And just to show that this isn’t an issue with encoding, here’s the frame immediately after for both scenes. The streaking lines disappear, and tabbing to the next frame in the scene, they return.
The issue extends beyond fast combat and flashy finishing moves as well. DLSS Frame Generation doesn’t take into account elements on your screen like the HUD. With upscaling, these elements are ignored or masked out because they aren’t demanding to show on screen, and reducing the quality is very noticeable. DLSS Frame Generation tries to create a new frame, HUD and all, leading to unfortunate situations where the HUD smears across the screen like you can see in the screenshots below.
Although DLSS Frame Generation doesn’t make Miles Morales unplayable, the unstable quality becomes noticeable once anything on the screen starts moving quickly. The good news is that DLSS Super Resolution, FSR, and XeSS all provide solid performance improvements with upscaling, so I’d recommend sticking with those.
Just like with Marvel’s Spider-Man when it was ported to PC earlier this year, Miles Morales is an litmus test for DLSS Frame Generation. It’s fast, and any image reconstruction technique — be it upscaling, frame generation, or something else — is pushed to the limit when there’s a lot happening quickly on screen.
This isn’t uncommon behavior for DLSS Frame Generation, though. As you can read in my RTX 4090 review, these artifacts show up when cruising around Night City in Cyberpunk 2077 and even doing something as mundane as running through grass in A Plague Tale Requiem. They aren’t as severe or frequent, but they’re present.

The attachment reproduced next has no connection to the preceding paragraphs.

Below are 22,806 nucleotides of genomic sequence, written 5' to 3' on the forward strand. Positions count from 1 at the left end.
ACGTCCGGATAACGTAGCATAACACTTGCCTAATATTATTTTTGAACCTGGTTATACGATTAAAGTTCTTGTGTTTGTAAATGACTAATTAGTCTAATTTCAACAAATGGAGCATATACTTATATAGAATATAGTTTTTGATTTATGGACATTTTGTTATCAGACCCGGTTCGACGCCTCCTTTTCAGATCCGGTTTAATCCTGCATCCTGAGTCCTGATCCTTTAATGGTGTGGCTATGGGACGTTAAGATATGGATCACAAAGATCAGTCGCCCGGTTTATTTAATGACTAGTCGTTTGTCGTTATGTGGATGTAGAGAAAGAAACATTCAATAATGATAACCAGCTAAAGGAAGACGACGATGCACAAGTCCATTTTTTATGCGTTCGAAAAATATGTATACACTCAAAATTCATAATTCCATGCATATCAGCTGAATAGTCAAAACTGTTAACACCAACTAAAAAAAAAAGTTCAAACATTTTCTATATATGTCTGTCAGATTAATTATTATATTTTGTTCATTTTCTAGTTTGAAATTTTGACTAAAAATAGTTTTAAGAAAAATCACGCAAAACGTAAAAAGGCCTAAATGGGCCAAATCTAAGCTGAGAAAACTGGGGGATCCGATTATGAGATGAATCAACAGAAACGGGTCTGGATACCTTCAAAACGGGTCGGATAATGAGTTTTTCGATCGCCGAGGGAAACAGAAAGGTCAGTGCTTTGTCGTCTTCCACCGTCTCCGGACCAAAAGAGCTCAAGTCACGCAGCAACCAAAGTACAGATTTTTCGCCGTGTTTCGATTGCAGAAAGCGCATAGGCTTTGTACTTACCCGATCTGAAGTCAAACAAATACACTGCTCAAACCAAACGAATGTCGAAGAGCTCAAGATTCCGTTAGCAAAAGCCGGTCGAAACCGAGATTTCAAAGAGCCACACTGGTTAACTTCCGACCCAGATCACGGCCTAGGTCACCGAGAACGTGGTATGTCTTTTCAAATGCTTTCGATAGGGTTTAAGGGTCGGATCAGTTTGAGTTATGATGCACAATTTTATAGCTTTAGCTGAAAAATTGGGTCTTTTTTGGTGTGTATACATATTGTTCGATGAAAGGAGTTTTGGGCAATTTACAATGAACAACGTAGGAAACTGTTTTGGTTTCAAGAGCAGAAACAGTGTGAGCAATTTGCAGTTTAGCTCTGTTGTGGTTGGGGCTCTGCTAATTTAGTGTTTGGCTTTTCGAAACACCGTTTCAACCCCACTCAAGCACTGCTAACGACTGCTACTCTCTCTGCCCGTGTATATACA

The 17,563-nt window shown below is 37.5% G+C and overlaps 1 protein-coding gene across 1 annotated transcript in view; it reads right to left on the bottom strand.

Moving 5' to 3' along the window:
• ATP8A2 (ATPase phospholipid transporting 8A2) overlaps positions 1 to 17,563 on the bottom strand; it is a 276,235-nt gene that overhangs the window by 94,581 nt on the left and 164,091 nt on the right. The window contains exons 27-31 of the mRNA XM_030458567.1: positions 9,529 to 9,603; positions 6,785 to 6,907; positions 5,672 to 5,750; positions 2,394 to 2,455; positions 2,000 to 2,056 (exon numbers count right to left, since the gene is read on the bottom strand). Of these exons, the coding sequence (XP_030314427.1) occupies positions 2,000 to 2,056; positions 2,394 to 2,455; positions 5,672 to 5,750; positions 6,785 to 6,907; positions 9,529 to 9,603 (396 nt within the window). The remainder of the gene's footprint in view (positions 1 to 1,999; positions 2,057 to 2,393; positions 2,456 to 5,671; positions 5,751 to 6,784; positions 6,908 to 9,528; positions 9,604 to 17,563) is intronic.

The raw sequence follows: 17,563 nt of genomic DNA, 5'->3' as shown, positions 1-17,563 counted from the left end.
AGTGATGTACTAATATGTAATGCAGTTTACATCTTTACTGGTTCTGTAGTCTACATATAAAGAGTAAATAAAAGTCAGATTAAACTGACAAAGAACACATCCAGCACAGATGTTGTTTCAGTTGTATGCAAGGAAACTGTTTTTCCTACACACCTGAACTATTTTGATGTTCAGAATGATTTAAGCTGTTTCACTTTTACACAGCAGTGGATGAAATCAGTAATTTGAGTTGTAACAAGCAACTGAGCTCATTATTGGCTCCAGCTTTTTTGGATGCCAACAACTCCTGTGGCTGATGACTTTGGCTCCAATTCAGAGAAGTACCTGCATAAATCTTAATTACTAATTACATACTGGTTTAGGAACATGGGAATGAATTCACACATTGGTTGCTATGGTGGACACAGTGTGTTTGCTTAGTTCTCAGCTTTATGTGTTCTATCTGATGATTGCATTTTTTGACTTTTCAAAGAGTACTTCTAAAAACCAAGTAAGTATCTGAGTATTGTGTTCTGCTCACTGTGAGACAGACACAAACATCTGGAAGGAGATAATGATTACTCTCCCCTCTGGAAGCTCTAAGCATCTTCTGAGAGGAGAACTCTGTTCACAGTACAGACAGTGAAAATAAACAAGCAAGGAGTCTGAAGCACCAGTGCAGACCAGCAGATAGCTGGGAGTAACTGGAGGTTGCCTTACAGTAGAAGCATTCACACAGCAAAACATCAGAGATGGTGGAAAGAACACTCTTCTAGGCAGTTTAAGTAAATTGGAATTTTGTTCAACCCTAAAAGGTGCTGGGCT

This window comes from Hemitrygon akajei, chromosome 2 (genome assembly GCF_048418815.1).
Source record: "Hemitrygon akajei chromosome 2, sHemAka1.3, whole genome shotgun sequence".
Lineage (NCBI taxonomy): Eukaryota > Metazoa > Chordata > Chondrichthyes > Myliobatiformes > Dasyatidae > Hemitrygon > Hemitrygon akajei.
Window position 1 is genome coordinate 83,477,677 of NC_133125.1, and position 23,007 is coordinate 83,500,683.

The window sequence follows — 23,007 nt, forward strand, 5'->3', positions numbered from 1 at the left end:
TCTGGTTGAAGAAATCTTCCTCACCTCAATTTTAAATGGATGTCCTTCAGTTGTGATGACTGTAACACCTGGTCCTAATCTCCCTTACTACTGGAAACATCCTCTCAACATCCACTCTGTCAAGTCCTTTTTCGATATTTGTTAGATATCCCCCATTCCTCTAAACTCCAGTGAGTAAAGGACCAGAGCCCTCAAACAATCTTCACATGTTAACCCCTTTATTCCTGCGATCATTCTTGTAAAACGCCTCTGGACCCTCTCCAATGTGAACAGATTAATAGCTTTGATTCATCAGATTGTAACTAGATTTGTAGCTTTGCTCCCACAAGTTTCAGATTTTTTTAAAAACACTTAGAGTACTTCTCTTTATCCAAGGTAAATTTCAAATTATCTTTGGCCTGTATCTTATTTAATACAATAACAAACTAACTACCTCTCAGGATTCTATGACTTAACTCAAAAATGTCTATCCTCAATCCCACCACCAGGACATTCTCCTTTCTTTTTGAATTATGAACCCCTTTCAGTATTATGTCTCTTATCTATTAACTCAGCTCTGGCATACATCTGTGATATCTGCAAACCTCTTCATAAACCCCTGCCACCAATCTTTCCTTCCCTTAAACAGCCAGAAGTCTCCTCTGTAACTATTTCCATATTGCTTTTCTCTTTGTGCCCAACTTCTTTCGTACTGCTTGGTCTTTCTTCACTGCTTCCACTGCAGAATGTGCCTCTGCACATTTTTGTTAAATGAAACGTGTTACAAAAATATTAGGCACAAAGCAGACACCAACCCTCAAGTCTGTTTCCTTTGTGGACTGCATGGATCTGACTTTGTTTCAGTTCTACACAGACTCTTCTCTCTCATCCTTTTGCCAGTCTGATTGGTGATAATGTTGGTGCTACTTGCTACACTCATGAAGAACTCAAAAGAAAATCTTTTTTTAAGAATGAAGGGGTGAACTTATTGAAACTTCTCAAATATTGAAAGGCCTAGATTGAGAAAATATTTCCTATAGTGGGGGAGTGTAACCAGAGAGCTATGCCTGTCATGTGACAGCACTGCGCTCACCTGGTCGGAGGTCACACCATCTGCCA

Frame generation isn’t going anywhere. AMD has already revealed that its upcoming FSR 3 will include a frame generation feature, and I wouldn’t be surprised to see Intel look into frame generation with its XeSS upscaling as well. There are some growing pains with the technology right now, though.
As time goes on, I don’t doubt Nvidia will continue to improve image quality for DLSS Frame Generation. That’s what happened with DLSS itself a few years ago, with the first version showcasing some nasty visual artifacts.
My main concern is DLSS 3 on graphics cards further down Nvidia’s product stack. We have the RTX 4090 and RTX 4080 right now, but less powerful cards like the rumored RTX 4060 and RTX 4050 could amplify image quality issues with DLSS Frame Generation. Every other frame is coming from the AI, so problems will become more noticeable at lower frame rates.
Although DLSS Frame Generation is disappointing in Spider-Man Miles Morales, the PC port is anything but. Across several test machines, I had rock-solid performance and the graphics menu is dense with settings to optimize your frame rate. This is definitely one to pick up if you missed the original release on PlayStation 5 — I’d just stick with upscaling over DLSS Frame Generation.